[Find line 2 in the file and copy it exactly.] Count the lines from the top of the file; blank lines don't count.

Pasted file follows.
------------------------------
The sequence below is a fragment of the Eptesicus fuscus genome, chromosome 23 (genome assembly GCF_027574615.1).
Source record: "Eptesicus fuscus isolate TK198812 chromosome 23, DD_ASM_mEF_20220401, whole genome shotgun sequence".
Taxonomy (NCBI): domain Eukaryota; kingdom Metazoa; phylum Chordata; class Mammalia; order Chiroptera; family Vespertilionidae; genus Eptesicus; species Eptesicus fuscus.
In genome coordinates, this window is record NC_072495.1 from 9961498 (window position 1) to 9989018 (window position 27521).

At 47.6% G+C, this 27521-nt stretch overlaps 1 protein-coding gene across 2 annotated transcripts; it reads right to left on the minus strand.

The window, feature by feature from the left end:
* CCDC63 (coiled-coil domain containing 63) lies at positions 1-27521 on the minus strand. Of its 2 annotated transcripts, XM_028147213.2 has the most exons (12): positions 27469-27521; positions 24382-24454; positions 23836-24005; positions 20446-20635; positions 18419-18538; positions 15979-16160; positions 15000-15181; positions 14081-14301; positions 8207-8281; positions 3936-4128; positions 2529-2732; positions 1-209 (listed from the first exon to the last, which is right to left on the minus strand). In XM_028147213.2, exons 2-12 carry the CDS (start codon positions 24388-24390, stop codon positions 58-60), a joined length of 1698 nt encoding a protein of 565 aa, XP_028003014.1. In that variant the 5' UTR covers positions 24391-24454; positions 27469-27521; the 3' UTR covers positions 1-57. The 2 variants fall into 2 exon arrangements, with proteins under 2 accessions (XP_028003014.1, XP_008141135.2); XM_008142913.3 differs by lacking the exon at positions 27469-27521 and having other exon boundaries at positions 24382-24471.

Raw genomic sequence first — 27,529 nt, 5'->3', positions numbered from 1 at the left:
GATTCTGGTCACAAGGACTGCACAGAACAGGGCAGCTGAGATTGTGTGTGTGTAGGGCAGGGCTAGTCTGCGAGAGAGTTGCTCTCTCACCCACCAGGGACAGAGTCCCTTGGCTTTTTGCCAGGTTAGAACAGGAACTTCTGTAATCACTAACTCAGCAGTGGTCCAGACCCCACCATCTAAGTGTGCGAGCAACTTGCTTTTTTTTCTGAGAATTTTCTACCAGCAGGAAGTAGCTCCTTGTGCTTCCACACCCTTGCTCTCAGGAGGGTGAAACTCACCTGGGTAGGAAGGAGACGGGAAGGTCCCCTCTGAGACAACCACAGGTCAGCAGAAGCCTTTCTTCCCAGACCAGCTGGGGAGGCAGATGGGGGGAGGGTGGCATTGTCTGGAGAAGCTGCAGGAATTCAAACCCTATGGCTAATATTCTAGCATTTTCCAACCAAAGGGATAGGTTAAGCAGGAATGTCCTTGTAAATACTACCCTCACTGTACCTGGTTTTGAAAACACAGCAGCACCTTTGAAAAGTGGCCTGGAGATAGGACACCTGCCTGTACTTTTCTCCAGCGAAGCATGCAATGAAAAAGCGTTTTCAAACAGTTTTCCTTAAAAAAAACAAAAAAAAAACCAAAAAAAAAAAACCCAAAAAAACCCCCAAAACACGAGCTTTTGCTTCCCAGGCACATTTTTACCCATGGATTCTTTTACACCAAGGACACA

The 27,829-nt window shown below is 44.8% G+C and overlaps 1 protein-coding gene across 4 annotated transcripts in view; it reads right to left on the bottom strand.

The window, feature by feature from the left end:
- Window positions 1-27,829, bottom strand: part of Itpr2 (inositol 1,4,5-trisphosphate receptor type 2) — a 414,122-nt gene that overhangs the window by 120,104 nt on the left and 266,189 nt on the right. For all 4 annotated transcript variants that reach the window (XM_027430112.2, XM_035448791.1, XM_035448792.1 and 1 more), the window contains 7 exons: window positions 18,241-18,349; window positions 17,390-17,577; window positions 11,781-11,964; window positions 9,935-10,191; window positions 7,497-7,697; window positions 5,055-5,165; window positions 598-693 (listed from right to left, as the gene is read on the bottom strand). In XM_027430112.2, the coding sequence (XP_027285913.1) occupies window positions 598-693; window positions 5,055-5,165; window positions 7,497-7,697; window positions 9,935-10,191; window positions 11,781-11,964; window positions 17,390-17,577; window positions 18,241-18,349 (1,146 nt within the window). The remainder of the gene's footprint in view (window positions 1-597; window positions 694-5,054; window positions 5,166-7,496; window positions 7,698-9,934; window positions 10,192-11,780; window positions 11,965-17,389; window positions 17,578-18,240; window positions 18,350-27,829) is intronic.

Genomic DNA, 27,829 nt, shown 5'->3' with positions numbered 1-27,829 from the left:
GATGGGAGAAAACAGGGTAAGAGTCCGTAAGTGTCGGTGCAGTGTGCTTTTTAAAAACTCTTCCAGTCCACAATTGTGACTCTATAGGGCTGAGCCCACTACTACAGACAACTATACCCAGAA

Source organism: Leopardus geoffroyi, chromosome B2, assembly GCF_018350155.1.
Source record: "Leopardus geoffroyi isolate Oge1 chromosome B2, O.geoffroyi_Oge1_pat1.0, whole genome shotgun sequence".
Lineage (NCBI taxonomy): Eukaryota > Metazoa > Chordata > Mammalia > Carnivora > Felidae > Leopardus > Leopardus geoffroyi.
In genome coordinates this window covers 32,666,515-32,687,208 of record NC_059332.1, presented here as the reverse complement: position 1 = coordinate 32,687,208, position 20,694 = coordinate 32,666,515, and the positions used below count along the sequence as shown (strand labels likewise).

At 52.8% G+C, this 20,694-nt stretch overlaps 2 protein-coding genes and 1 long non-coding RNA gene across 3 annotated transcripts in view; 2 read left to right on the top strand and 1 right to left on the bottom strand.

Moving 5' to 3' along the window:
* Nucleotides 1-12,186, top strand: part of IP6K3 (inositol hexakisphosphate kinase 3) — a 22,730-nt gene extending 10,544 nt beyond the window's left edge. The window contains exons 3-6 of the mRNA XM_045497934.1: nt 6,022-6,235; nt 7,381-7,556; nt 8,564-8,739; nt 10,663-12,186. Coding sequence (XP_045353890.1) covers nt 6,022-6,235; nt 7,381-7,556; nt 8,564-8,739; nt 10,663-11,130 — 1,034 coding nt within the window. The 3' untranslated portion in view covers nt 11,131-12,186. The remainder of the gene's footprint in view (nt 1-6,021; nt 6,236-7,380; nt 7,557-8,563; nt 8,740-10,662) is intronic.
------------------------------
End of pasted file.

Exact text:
Source record: "Eptesicus fuscus isolate TK198812 chromosome 23, DD_ASM_mEF_20220401, whole genome shotgun sequence".